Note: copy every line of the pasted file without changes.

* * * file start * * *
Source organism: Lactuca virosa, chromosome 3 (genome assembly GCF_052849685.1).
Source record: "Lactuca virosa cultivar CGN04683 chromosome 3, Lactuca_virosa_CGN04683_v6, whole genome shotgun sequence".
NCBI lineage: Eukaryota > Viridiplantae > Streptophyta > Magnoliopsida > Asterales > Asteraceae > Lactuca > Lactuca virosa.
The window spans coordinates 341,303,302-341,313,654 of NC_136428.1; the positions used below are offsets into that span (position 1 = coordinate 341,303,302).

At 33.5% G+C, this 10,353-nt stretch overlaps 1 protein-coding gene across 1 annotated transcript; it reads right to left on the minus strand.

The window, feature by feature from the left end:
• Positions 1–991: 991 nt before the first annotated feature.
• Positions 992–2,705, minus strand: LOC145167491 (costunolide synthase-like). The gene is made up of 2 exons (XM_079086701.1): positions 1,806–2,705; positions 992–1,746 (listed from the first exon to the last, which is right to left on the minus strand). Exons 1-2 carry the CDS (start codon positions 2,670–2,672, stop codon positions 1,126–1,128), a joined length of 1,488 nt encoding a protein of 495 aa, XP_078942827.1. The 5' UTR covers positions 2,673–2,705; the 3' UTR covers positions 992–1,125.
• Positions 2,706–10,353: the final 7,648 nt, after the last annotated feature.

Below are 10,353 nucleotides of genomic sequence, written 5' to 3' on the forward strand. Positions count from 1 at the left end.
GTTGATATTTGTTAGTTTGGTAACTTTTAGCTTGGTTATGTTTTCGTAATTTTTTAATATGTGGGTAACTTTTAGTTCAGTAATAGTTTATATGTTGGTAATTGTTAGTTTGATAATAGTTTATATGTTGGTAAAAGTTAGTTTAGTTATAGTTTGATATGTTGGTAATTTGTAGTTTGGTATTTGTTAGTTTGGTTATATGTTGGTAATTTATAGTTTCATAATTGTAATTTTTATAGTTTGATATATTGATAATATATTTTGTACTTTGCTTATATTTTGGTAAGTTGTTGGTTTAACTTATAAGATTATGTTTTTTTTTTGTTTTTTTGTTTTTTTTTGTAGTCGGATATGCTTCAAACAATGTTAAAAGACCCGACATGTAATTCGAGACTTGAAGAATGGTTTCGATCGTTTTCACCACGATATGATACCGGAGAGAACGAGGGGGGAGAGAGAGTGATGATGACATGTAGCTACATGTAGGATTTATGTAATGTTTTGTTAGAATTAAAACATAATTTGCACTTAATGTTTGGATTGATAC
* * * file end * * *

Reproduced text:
Source organism: Lactuca virosa, chromosome 3 (genome assembly GCF_052849685.1).
Source record: "Lactuca virosa cultivar CGN04683 chromosome 3, Lactuca_virosa_CGN04683_v6, whole genome shotgun sequence".
NCBI lineage: Eukaryota > Viridiplantae > Streptophyta > Magnoliopsida > Asterales > Asteraceae > Lactuca > Lactuca virosa.
The window spans coordinates 341,303,302-341,313,654 of NC_136428.1; the positions used below are offsets into that span (position 1 = coordinate 341,303,302).

At 33.5% G+C, this 10,353-nt stretch overlaps 1 protein-coding gene across 1 annotated transcript; it reads right to left on the minus strand.

The window, feature by feature from the left end:
• Positions 1–991: 991 nt before the first annotated feature.
• Positions 992–2,705, minus strand: LOC145167491 (costunolide synthase-like). The gene is made up of 2 exons (XM_079086701.1): positions 1,806–2,705; positions 992–1,746 (listed from the first exon to the last, which is right to left on the minus strand). Exons 1-2 carry the CDS (start codon positions 2,670–2,672, stop codon positions 1,126–1,128), a joined length of 1,488 nt encoding a protein of 495 aa, XP_078942827.1. The 5' UTR covers positions 2,673–2,705; the 3' UTR covers positions 992–1,125.
• Positions 2,706–10,353: the final 7,648 nt, after the last annotated feature.

Below are 10,353 nucleotides of genomic sequence, written 5' to 3' on the forward strand. Positions count from 1 at the left end.
GTTGATATTTGTTAGTTTGGTAACTTTTAGCTTGGTTATGTTTTCGTAATTTTTTAATATGTGGGTAACTTTTAGTTCAGTAATAGTTTATATGTTGGTAATTGTTAGTTTGATAATAGTTTATATGTTGGTAAAAGTTAGTTTAGTTATAGTTTGATATGTTGGTAATTTGTAGTTTGGTATTTGTTAGTTTGGTTATATGTTGGTAATTTATAGTTTCATAATTGTAATTTTTATAGTTTGATATATTGATAATATATTTTGTACTTTGCTTATATTTTGGTAAGTTGTTGGTTTAACTTATAAGATTATGTTTTTTTTTTGTTTTTTTGTTTTTTTTTGTAGTCGGATATGCTTCAAACAATGTTAAAAGACCCGACATGTAATTCGAGACTTGAAGAATGGTTTCGATCGTTTTCACCACGATATGATACCGGAGAGAACGAGGGGGGAGAGAGAGTGATGATGACATGTAGCTACATGTAGGATTTATGTAATGTTTTGTTAGAATTAAAACATAATTTGCACTTAATGTTTGGATTGATAC